Commentary on the Gospel of

Patrick Borchers

Today, in case you hadn't noticed, is Friday the 13th, in the year 2013 no less.  For those of you who suffer from friggatriskaidekaphobia (fear of Friday the 13th), you're not out of the woods yet, we have another one coming in December.  In researching it, I found that a surprising number of people have a real fear of Friday the 13th, reportedly about 20 million in the United States alone.  Actually, as it turns out, Friday the 13th days turn out to be generally safer than other days, probably because people are more careful.


The superstition is apparently of fairly recent origin; mentions of it appearing only around 1900 or so.  It's also not universal.  In some cultures Tuesday the 13th is considered unlucky.  In some other cultures, the number 17 is considered unlucky.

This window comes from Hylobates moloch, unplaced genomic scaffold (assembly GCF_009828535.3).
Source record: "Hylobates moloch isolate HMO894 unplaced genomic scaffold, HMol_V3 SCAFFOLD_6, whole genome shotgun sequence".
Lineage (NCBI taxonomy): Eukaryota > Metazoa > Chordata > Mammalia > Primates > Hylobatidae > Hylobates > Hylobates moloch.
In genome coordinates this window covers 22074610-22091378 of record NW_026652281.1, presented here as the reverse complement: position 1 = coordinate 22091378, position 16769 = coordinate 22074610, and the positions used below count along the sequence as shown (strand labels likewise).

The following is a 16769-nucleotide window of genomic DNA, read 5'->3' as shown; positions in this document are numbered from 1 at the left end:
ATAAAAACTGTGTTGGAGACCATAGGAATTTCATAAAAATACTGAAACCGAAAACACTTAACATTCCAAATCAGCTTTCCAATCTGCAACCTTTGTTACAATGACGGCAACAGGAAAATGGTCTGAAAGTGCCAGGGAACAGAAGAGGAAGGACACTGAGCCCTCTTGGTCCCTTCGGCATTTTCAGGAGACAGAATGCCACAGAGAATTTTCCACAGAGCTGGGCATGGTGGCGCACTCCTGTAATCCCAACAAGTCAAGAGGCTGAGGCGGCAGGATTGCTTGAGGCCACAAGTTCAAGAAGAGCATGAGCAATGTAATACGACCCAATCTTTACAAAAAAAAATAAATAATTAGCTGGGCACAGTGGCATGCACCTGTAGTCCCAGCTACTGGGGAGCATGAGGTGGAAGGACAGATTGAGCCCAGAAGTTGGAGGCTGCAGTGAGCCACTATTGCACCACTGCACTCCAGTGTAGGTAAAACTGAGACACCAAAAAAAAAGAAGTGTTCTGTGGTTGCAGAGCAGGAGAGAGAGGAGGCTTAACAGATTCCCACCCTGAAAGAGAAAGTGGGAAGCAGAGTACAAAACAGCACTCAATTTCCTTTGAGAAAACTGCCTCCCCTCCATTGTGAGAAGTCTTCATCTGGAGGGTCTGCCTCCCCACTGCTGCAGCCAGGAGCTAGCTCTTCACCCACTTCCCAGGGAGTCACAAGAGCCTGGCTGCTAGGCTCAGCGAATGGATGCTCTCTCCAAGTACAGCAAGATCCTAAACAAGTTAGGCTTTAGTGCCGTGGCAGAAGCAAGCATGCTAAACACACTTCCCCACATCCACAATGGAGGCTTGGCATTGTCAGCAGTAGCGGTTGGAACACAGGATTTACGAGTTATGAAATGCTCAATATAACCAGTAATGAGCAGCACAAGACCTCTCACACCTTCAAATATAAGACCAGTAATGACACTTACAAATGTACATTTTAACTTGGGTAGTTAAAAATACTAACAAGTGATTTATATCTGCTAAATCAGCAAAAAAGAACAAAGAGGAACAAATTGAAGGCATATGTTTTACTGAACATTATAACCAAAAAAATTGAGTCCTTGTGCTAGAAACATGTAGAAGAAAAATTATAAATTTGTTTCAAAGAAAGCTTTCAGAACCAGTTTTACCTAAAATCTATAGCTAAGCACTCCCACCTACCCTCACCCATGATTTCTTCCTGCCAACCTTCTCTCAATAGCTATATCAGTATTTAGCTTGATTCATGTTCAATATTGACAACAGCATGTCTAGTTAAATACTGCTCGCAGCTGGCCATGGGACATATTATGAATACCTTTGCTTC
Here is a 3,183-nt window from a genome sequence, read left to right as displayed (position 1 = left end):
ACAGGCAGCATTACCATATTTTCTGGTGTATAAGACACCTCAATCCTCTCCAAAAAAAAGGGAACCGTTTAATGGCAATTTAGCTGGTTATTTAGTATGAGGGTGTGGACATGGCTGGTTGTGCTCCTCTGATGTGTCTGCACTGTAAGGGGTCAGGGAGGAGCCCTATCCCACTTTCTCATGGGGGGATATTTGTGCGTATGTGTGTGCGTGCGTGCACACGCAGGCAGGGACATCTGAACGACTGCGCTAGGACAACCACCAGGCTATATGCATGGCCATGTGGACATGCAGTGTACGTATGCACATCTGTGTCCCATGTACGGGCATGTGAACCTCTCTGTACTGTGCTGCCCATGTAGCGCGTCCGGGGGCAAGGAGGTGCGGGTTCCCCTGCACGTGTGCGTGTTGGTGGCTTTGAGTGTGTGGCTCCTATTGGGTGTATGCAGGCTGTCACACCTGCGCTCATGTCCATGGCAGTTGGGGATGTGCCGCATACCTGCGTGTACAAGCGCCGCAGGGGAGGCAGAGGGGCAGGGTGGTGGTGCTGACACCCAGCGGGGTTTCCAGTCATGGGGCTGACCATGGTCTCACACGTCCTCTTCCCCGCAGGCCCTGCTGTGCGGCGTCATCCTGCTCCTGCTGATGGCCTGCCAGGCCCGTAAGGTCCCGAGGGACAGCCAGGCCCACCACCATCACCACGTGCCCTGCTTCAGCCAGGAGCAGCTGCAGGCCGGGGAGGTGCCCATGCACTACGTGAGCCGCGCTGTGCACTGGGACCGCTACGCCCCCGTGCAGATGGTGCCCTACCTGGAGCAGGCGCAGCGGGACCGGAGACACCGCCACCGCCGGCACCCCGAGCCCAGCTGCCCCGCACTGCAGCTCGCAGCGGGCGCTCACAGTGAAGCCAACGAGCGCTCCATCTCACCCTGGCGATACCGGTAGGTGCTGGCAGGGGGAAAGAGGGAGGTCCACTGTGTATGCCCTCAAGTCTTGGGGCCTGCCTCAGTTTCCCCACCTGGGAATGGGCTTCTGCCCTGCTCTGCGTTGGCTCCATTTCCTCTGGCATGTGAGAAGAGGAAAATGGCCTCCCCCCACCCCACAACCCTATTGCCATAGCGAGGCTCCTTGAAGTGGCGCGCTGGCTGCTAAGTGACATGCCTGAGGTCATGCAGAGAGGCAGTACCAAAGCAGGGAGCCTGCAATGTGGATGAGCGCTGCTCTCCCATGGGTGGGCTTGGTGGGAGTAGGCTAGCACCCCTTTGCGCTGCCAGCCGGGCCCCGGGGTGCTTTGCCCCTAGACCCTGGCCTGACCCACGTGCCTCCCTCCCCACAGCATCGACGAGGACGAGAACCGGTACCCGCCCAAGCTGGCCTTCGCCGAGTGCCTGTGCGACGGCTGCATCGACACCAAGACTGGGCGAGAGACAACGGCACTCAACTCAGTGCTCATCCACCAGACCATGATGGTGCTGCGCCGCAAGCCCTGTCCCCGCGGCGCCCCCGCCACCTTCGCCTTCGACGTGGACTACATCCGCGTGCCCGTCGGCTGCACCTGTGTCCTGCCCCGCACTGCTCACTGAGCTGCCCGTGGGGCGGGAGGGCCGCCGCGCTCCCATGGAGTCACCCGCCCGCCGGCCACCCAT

Fear of 13 seems to have a particularly powerful hold in the U.S., however.  Those of us who live in the United States have probably noticed that in most tall buildings the elevator skips from 12 to 14, as if there were no 13th floor.


It's silly, really, particularly if you learned the same account of the origin of the superstition that I did, which is that Jesus was crucified on a Friday and that there were 13 in attendance at the Last Supper.  It seems to me to be among most bizarre of misunderstandings of Christianity to associate this with bad luck.  We call it "Good Friday" not "Bad Friday."


True enough, Jesus underwent the ultimate test and sacrifice for us on a Friday, but he did it to redeem us — not so that we'd be looking out for black cats, avoiding walking under ladders and trying to keep from breaking mirrors.  Paul has it exactly right in the first reading.  He once was a blasphemer, persecutor and arrogant, only to have his life turned around by his devotion to Christ.


So here's to the luckiest day of the year.  The one that saved our souls.


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